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Guest post: But for the Grace

This week’s guest post is the lovely Annette Rochelle Aben who has written a short story. Enjoy!

AnnetteBut For The Grace

by Annette Rochelle Aben

Being swallowed by the dark, Caryn felt she’d never live to see the dawn…

Everything was in place. It was only a matter of time. Caryn knew she had made the right decision and there was no turning back.

She settled on the loveseat, glanced at the clock and noted that the hour was fast approaching. Calling to her two companions was unnecessary, her babies hopped up into her lap within moments of her sitting. How funny her male cats were in comparison to the females she had in the past. Her male cats were the most affectionate, always wanting to be on her lap, sleeping next to her in bed and enjoyed being petted. Caryn gently stroked each of the cats pouring as much love as she had into each caress.

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Guest Post: Author Toni Cox

This week’s guest poster is the wonderful Toni Cox, author of the Elemental Trilogy, who shares with us her experiences and difficulties she has overcome and how writing played a part in that. Enjoy! 🙂

Toni_Cox_profile_pic[1].jpgMy love for reading began when I was 11 years old and I was given a book for Christmas. It was “The Black Stallion” by Walter Farley. I started horse riding when I was very young, so the book spoke to me on so many different levels. From then on, I saved every bit of pocket money I could and bought one book of the series every month.

I have been an avid reader since then, reading a variety of genres, but the fantasy genre holds a very special place in my heart. Fantasy books are an escape from reality and when you feel that you need to step away from life for a little while, a good fantasy book can do that for you.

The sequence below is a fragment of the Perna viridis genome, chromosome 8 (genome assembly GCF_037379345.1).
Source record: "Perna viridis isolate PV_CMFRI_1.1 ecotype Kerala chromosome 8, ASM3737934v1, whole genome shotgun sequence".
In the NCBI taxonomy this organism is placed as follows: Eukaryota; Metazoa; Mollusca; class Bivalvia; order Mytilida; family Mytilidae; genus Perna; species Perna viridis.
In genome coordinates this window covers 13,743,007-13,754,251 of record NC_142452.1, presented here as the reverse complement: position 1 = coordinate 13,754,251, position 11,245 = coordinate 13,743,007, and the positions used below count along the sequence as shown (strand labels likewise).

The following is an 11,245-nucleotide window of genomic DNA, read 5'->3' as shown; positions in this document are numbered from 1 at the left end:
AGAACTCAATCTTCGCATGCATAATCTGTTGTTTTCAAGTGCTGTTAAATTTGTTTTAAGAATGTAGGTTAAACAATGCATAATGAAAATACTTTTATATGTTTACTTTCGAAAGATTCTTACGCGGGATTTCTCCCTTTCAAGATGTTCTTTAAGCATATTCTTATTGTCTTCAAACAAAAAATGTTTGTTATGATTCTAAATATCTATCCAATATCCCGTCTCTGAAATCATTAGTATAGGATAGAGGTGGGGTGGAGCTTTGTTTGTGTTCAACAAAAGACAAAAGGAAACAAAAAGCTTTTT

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Guest post: Interview with Viv Drewa

This week’s guest poster is author Viv Drewa, the Owl Lady.  Check out her answers to these interview questions 🙂

viv-drewaInterview

with Viv Drewa

Q01 – When did you decide you wanted to become a writer?

When I was 9-years-old I read a book that made me want to be a writer. It was “The Whistling Sword” by James Robert Green. I was so impressed by how he used true people in fiction. I bought the book from a library that closed just to have it.

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Guest post: Playing to Win: Writing, Odds, and the Academy Awards

This week’s guest poster is the lovely Laura Smith who discusses writing, odds and Academy Awards! 🙂 Apologies to Laura, this should have been up last Tuesday. Oh well, better late then never.

Laura smith.jpgPlaying to Win: Writing, Odds, and the Academy Awards by Laura Smith

As a movie lover, the Academy Awards are my Super Bowl. As a writer, the awards given out for best screenplays are always especially exciting. My ultimate dream is to have all of my books made into movies from scripts that I have written so that I can be given the chance to stand on that stage one day.

This isn’t so much because I want a gold statue and to have my picture taken with celebrities. Instead, it’s because I want to know that my stories matter and that my work is accepted in both literary and cinematic circles, two imaginary places where I spend most of my waking hours.

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Guest Post: “Love, twue love”

Today we welcome back to this blog the wonderful Pearl R Meaker, author of the Emory Crawford Mysteries. Enjoy!

“Love, twue love.”

by Pearl R Meaker

Pearl - Wedding.jpg

This blog is being posted on February 14, 2017 – my 41st wedding anniversary. Still happily married after all these years.

Today is the “love holiday” and, like the movie “The Princess Bride” from which I borrowed my title, most stories have love in them somewhere along the way.

It might be love done well, or love gone wrong. Maybe love long lost and mourned, or love that is being newly sought. It can even be all of the above and more.

It may even be the self-love of the narcissist or someone who is in love with money or some other inanimate object.

Love is usually in there somewhere if only because love is in most of us. We can relate to love.

But what do you, as a writer, intend to do with love? The answer to that depends on the sort of book you’re writing, your characters and you.